Ontario Weimaraner Rescue & Assistance – OWRAssist

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    Why Rescue a Dog?

    When you adopt a rescue dog, you save a life. It’s just that simple.

    As a pure breed rescue, we take pure-bred dogs out of animal shelters and place them in foster homes while we facilitate adoption. In other cases, owners who need to surrender their Weimaraner will contact us directly so that they are not forced to leave their dog in a shelter that has limited space and resources.

    When you rescue a dog that is safely living in a foster home, you’re not only saving his life but also the life of the next dog who takes his place in the shelter system. Shelters only have room for so many dogs. Yet, every day, more and more arrive. To make room, dogs are euthanized. Sometimes, shelters try to place their dogs in rescues before they take this drastic action but as more dogs arrive, they have little choice. To allow overcrowding in the shelter is a form of animal cruelty in itself.

    Dog rescues regularly visit animal shelters to take as many dogs as they can out of this risky situation. These organizations are funded purely by donations and out of their own pockets. We have all our dogs examined by a veterinarian, spayed or neutered, brought up to date on their vaccinations, and microchipped.

    The benefits of a rescue dog

    There are many advantages to adopting a rescue dog.

    1. You know the dog before you adopt.

    The foster system is a great method for homing dogs. Not only does the dog get to live in a quiet loving home while he awaits adoption, but the foster “parents” provide basic house training as well as a thorough evaluation of the dog. Potential owners may want to know if the dog is good with children, cats or if they have any special needs or character traits. All dogs are unique and when you get a dog as a puppy you have no real sense of “who” they are going to be. When you adopt an older dog who has lived with someone for a while, you get a much better sense of the dog you are committing yourself to.

    2. Older dogs are less work than puppies

    The majority of dogs in rescue are 2 years or older. Puppies are a lot of work. They are a blank slate and must be taught everything. They don’t have any house manners at all, they need to be housebroken, and they chew positively anything they can reach. On top of all that, they miss their mommies and littermates and cannot be left alone for long. They cry for their lost family and the amount of attention they need is not unlike having a small child in your house.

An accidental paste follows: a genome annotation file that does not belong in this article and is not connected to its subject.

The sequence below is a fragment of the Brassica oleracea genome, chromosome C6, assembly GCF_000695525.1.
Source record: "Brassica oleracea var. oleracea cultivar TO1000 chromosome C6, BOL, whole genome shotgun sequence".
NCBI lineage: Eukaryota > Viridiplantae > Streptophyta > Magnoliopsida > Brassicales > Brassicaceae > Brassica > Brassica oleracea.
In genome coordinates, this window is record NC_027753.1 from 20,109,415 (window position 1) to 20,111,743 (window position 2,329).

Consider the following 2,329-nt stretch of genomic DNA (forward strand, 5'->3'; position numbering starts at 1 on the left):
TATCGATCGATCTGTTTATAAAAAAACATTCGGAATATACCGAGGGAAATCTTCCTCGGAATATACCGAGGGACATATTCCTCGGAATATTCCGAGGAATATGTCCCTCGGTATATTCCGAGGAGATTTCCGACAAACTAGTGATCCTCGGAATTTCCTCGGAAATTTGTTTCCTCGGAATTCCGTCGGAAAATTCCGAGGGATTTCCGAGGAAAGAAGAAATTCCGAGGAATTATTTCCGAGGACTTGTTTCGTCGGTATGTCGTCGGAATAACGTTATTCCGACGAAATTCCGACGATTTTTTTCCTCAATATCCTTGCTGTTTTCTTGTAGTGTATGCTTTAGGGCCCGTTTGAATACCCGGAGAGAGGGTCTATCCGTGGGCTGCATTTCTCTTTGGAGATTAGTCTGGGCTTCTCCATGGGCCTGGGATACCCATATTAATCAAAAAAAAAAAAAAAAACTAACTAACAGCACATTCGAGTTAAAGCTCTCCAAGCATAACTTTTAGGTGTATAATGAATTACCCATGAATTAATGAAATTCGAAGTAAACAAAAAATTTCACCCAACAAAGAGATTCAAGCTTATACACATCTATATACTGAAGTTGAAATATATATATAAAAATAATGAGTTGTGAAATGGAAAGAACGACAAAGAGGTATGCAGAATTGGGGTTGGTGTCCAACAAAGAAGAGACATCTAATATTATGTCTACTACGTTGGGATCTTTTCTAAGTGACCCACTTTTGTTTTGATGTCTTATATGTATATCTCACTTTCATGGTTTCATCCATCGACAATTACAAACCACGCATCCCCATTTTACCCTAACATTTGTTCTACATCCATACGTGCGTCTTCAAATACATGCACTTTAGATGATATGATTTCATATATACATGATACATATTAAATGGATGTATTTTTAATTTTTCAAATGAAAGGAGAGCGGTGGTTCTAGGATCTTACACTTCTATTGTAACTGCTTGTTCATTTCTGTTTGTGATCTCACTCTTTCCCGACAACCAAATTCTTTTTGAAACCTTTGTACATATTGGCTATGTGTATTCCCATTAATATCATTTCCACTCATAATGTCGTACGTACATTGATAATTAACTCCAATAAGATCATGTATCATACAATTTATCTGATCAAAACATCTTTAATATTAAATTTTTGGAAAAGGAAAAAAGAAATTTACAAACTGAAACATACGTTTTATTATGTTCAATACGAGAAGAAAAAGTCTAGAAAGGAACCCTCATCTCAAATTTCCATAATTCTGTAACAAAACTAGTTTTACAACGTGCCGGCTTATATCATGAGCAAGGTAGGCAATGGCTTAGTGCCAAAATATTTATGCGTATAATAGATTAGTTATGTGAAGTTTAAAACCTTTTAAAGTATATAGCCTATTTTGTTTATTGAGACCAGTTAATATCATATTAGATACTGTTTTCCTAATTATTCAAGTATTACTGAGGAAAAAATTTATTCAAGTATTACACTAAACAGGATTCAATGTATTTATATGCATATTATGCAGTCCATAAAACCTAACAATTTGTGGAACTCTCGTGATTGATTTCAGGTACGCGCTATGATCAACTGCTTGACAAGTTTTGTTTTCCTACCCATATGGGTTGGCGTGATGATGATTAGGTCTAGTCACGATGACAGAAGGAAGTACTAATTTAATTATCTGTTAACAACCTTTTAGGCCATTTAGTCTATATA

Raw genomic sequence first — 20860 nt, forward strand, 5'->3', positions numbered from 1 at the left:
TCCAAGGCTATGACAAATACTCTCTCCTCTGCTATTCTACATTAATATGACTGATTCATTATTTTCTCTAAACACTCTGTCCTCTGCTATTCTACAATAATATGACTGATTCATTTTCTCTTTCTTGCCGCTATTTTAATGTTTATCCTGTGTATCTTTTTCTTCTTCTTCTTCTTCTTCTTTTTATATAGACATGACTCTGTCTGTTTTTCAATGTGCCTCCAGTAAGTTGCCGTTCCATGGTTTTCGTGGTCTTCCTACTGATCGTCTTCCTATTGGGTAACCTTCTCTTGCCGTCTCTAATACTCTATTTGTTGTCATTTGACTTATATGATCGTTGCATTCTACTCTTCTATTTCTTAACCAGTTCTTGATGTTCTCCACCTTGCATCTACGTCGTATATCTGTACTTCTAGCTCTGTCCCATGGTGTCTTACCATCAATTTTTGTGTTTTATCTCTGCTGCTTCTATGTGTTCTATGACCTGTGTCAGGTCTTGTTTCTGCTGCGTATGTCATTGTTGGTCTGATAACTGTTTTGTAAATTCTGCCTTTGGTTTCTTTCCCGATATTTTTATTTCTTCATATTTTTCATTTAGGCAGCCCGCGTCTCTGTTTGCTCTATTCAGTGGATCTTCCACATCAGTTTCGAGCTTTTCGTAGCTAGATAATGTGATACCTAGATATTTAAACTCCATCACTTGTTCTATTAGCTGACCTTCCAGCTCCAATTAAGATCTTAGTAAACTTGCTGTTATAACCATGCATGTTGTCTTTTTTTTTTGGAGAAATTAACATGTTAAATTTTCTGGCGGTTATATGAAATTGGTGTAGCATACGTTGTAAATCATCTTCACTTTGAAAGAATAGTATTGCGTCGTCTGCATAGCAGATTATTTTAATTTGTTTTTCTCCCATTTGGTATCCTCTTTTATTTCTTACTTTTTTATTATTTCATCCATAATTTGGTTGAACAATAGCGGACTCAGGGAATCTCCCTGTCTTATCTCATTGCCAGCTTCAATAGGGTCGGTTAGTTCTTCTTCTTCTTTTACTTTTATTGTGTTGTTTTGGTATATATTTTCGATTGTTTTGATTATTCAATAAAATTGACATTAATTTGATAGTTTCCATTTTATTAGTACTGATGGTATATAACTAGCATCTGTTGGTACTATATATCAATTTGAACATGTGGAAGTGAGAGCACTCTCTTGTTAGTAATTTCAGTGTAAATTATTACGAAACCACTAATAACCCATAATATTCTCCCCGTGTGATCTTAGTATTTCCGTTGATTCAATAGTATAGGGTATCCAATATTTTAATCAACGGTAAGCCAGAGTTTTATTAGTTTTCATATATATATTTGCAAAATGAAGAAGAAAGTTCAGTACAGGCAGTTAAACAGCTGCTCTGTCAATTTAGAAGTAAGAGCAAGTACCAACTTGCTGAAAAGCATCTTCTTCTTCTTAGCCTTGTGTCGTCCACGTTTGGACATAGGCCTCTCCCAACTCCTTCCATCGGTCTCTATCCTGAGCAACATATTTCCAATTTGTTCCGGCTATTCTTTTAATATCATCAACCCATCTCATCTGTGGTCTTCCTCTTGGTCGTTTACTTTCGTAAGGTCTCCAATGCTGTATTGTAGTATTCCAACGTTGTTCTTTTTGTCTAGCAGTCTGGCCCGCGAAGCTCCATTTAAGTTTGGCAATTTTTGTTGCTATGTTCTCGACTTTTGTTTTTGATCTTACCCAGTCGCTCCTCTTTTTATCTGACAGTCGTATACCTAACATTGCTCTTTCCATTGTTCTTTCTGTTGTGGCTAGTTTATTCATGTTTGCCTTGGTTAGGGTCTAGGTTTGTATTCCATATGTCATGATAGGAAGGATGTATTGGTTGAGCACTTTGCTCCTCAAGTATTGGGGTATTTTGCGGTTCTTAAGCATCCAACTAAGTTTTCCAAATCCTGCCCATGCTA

If needed, rescue dogs are taught house manners while in foster care. They know or are taught their basic commands and are all housebroken. Many fosters even crate train their dogs.

    But, if you have your heart set on having a puppy, many puppies come into our rescue too.

    3. Responsible dog owners give their dogs to rescues

    When owners must give up their dog, the ones that ensure their dog is going to a rescue are often the ones that have provided a loving and stable environment for their dog. In other words, these dogs are generally well socialized and well behaved. Circumstances that lead up to surrendering of a pet are usually life-based such as a new baby, new job, or having to move out of the country. It is rarely because the dog had behavior issues that it finds itself in a rescue. These are great dogs just waiting to be loved.

    4. Rescue dogs are more appreciative

    It is traumatic for a dog to be re-homed. The act of suddenly being without their pack is disorienting to a dog. In a noisy shelter, filled with smells and the agitation of surrounding animals, their anxiety increases. When offered the chance to be in a loving quiet home, these dogs are extremely appreciative. So relieved to have a new pack, they live to please.

    Raising a dog from a puppy, however, can be a different story. They are more likely to challenge your authority, never knowing what it is like to have to fend for themselves.

    5. Rescue dogs come fixed and with all of their shots

    We charge in the neighbourhood of $500 for adoptions. This is to cover the money spent on veterinarian bills but the truth is it costs far more than that to have a dog spayed/neutered and vaccinated. If you were to adopt a dog as a puppy, you should expect to pay $500+ just in added vet bills. To buy a pure breed Weimaraner from a reputable breeder costs anywhere from $1,000-$3,000.

    6. Pure breed dogs are in rescue too

    People’s circumstances change and sometimes they need to give up their dogs, even dogs they spent $1000+ on in the first place. Just because a dog is in rescue, doesn’t mean it doesn’t have great breeding.

    Also, consider that if you love a particular breed of dog, isn’t it more rewarding to give a homeless pure breed dog a great life with you than to buy from a breeder just so it comes with a certificate?

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